Surrey, BC — Following is a statement from Brian Sauvé, President of the National Police Federation, in response to a statement released today by the Surrey Policing Transition Trilateral Committee regarding secondment opportunities for newly-hired SPS officers with Surrey RCMP.
SURREY, BC – Following the Surrey Police Board’s (SPB) July report on sworn officer status and the swearing-in of newly hired Surrey Police Service (SPS) officers, the National Police Federation (NPF) is raising new questions and concerns about the costs of the delayed and unpopular proposed municipal police service.
SURREY, B.C. – At a recent legislative committee to discuss B.C.’s Main Estimates, Public Safety Minister Mike Farnworth confirmed that current provincial Surrey Police Service (SPS) transition costs of an estimated $600,000 will rise by roughly 30 percent to an estimated $840,000 in 2021-2022.
Additionally, separate from Estimates, SPS will also require training of new recruits through the provincially funded Justice Institute of B.C., which will require an estimated additional $740,000 in provincial funding to meet SPS’ recruiting demand.
Surrey, BC — Following is a statement from Brian Sauvé, President of the National Police Federation, following a series of public, high-risk gang related shootings in the Lower Mainland:
“In light of yet another gang-related shooting in a highly public setting, risking the lives of innocent members of the public and police officers, the National Police Federation is calling on the Province of British Columbia to:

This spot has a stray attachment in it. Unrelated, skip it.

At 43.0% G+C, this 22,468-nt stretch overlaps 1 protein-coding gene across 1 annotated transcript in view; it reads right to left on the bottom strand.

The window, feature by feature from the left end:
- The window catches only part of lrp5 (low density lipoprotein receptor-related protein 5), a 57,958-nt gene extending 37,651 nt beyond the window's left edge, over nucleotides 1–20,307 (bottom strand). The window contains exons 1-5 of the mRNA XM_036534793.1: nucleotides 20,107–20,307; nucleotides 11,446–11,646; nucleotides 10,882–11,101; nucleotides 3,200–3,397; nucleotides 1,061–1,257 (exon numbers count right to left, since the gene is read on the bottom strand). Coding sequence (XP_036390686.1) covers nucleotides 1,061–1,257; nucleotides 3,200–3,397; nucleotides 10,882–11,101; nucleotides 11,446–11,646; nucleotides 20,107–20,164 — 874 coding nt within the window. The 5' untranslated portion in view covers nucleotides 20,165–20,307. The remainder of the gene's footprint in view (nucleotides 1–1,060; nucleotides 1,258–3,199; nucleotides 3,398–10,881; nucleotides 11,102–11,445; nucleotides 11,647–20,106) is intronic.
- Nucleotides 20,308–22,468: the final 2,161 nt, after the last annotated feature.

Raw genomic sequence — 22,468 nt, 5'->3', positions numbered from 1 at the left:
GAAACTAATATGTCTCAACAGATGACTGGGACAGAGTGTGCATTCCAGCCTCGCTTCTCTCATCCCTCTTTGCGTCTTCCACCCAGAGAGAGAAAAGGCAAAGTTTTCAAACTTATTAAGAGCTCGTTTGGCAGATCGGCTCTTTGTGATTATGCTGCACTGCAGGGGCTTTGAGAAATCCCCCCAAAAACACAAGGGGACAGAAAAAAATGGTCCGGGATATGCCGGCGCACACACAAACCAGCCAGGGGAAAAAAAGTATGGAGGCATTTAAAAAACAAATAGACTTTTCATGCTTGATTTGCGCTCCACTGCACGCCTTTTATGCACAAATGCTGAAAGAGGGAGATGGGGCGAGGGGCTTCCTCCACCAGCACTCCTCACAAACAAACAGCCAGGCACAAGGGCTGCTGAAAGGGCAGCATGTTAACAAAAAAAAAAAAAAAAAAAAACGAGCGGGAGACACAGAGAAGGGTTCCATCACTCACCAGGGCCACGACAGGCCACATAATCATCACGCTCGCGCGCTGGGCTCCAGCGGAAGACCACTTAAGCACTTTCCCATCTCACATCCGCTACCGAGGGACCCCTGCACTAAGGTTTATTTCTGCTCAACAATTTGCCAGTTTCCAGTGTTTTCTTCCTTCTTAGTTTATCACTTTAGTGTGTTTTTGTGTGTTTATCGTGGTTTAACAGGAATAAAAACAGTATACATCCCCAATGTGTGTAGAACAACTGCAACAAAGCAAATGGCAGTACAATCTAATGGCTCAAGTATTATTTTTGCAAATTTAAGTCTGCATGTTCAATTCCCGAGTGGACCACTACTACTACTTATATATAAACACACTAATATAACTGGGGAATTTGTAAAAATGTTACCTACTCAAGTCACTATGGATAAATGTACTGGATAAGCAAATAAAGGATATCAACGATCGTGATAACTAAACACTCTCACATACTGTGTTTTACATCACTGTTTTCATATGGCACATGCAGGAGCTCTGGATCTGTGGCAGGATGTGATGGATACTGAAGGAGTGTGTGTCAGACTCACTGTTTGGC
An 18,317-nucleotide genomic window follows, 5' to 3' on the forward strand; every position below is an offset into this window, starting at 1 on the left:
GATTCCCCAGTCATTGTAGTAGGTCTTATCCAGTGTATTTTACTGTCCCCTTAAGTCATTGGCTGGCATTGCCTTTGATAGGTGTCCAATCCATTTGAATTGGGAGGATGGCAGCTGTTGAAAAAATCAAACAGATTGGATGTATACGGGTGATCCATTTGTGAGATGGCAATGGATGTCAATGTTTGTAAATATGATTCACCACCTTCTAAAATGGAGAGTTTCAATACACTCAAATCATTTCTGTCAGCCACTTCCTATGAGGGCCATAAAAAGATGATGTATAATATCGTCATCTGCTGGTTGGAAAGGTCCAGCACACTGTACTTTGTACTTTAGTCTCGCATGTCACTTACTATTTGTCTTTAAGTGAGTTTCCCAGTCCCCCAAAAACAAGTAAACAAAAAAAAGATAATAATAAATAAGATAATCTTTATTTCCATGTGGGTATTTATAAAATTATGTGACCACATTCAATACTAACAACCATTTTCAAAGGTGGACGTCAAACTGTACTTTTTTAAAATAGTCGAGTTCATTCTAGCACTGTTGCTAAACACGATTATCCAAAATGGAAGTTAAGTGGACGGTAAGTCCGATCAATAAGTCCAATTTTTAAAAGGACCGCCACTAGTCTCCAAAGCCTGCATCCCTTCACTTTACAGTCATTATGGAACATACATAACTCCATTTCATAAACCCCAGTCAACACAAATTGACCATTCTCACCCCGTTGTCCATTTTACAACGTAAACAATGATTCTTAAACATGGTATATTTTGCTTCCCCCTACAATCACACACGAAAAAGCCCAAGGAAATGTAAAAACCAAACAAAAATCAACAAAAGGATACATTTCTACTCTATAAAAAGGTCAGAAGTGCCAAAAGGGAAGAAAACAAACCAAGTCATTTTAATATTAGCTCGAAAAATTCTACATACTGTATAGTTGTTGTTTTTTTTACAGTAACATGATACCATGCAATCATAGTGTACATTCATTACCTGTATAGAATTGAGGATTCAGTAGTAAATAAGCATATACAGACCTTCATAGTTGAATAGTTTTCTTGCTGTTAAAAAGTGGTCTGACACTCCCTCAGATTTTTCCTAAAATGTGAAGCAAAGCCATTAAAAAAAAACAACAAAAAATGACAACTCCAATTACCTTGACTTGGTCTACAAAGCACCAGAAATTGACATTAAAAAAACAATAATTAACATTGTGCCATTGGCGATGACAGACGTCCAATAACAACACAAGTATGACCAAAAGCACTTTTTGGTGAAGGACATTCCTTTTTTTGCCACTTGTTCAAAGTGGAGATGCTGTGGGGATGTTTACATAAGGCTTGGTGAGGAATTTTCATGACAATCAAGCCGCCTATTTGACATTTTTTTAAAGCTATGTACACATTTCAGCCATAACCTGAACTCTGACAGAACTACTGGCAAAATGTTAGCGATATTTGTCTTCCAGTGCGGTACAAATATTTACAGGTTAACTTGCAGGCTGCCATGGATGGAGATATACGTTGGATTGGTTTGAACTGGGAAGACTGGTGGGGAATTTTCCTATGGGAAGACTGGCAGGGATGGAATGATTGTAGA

On May 1, 1951, the City of Surrey, B.C. welcomed the RCMP as their new police service based on the result of a referendum vote. Tomorrow, 70 years later, the Surrey RCMP celebrate seven decades of service.
A new Freedom of Information request obtained by the National Police Federation (NPF) shows a newly hired Deputy Chief for the Surrey Police Service is making $235,000 a year in salary and up to $320,000 a year with benefits, much more than the Premier of British Columbia ($171,7901), more than double the Mayor of Surrey ($147,0182), and significantly more than senior RCMP officers.
Transitioning from the RCMP to the delayed and unpopularSurreyPolice Service (SPS) could cost most current RCMP Members up to$109,000in an immediate, out-of-pocket costs.
The National Police Federation, which represents around 850 RCMP Officers inSurreyand ~7,000 Officers throughoutBritish Columbia, retained the services of Westcoast Actuaries to study what it could cost Members to transition their pension from the RCMP toSurrey'sunpopular new force. Theresults of that studyshow that early- and mid-career RCMP Members (32 to 42 years old) could face an estimated$79,000to$109,0001in out-of-pocket costs to transfer their pension.
The National Police Federation (NPF) is raising concerns related to testimony at a BC Legislative Committee, that the unpopular and expensive proposed Surrey Police Service will cost British Columbia taxpayers millions and not be operational for four years.
The National Police Federation has released itssubmissionoutlining serious concerns with projected costs related to the now-delayed police transition plan ahead of a Surrey Finance Committee budget meeting taking place later today.
In response to the announcement of the appointment of Surrey Police Service (SPS) Chief Constable Norm Lipinski, NPF President Brian Sauvé says the Chief is taking over a transition process in complete disarray, with no officers hired, no agreement on a budget for 2021, and no transparency on ballooning costs.